Nick Cave & Warren Ellis – Carnage

Balconies, kingdoms in the sky… Cave and Ellis create widescreen wonder from enforced confinement

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Cometh the hour, cometh the man – and if there’s anyone who knows a thing or two about carnage it’s Nick Cave. Some of this he’s historically created himself. Some has been cruelly thrust upon him. But whatever the situation, this is someone who doesn’t shy away from what’s happening; who plays the cards as they fall. Now, locked down like the rest of us (maybe not quite like the rest of us – he makes a couple of mentions of a balcony where he vaults into the imagination and back while reading and notating Flannery O’Connor), he presents something like his own lockdown album.

As anyone who has seen his quote-unquote livestream from Alexandra Palace will tell you, however, there are ways of maintaining normality in lockdown (running, working, “booking a slot”) and then there’s Nick Cave’s way of doing them: interior monologue, swoosh of mane, lingering shot of journal containing “the work”. So it is, in a way, here.

Undoubtedly there are a set of circumstances where this might simply have been Cave and Ellis in some version of a garage, banging out a record. There are hints of it on the great “Old Time”, which finds the duo as the doctoral thesis version of Alan Vega and Martin Rev, on a Lynchian road trip, complete with dive-bombing synths and things with horns in the bushes. In his Red Hand Files, Cave has mentioned his disappointment at the postponement of touring plans and how he misses the “recklessness” of The Bad Seeds, and here “Albuquerque” wistfully evokes stasis, while “Carnage” itself suggests if we’re going anywhere anytime soon, it will be a journey in our imagination.

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In the meantime, Cave and Ellis employ their own recklessness. The album appears as if it is going to begin in a familiar ballad mode before the mix sucks the piano and violin down into the depths of some sophisticated techno club. Opener “Hand Of God” becomes an extraordinary Bond theme of the mind. It’s Grinderman does Portishead, and Cave is swimming in the deepest part of creativity’s river, at the mercy of its current: “Let the river cast its spell on me…” As the chorus builds to include more voices, it’s tempting to think that this might be some kind of video-conferenced contrivance, families and neighbours lending their voices to a lo-fi project.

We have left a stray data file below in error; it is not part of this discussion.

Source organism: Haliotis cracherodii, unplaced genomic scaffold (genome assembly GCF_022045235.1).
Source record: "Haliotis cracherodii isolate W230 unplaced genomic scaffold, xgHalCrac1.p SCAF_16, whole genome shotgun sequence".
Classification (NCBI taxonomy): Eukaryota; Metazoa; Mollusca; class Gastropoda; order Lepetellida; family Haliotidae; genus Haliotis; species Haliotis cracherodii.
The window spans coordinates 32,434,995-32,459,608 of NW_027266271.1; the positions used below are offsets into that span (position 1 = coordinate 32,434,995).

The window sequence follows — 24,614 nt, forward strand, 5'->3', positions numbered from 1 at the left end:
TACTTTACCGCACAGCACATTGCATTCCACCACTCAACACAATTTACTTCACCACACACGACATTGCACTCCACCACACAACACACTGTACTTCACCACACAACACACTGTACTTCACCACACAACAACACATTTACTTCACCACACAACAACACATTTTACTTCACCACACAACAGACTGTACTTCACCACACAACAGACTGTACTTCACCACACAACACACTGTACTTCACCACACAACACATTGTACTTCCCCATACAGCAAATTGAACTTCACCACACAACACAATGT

As ever, though, there’s slightly more going on behind the scenes. This might not be a Bad Seeds album (although drummer Thomas Wydler is on there), but nor is it one of Cave and Ellis’s minimal excursions into the film soundtrack wilderness. Recorded between late November 2020 and January 2021, there’s a proper team on board here. The two highly accomplished multi-instrumentalists themselves, of course. Then there’s a five-piece choir and a string section.

The world provides the rest. Compared with the highly structured Ghosteen (a double album meditation on grief and spirituality, complete with intermission), Carnage is a more concise though no less ordered record. Much as the Bad Seeds’ songs now push into oceanic drift, Cave’s narratives move between worlds fictional and not, the horrific and the consoling. In “White Elephant” he references the Black Lives Matter protests, specifically the Bristol ones, and builds a cumulative image of a boiling world hatred, a suspicious and violent conservatism: “I’ll shoot you in the fucking face/If you think of coming around here”. It’s a piece so toxic that at the end it needs its own hymn of hope to try to heal it in the last few minutes. You’ll find this somewhere between Primal Scream’s “Movin’ On Up” and “All You Need Is Love”, beaming a positive message to the world.

In the beautifully arranged “Lavender Fields”, meanwhile, Cave ponders his own blessed, lavender-tinged place in the creative world (sidebar: some believe Christ to have been anointed with lavender oil), where he now finds himself travelling a “singular road” and doing so “appallingly alone”. Once he was “running with my friends/All of them busy with their pens”. Now (is he perhaps thinking of his ’80s contemporaries Mark E Smith and Shane MacGowan?) he finds himself in a field of one – as others have fallen away, or behind, while he continues the journey. At the end of the song, the “hymn” lyrics are repurposed in a calming Spiritualized-like coda. “Shattered Ground” is terrifying: imagining the singer literally in pieces, atomised at the end of a relationship, while “Balcony Man” finds the singer flirting with sanity but ultimately consoled by the beauty of the morning and the world.

If nothing else, there is a particular type of business that has thrived in these times – pivoting to online, “making lemonade” from the vile ingredients the world has lately been served. Nick Cave is far too human and empathetic a musician to respond by using them as a pretext for a change of gear into pure experimentation. Instead, he has met them honourably with a great record on its own terms: recognisably himself, aspiring to rise above, much like the rest of us, doing the best he can.

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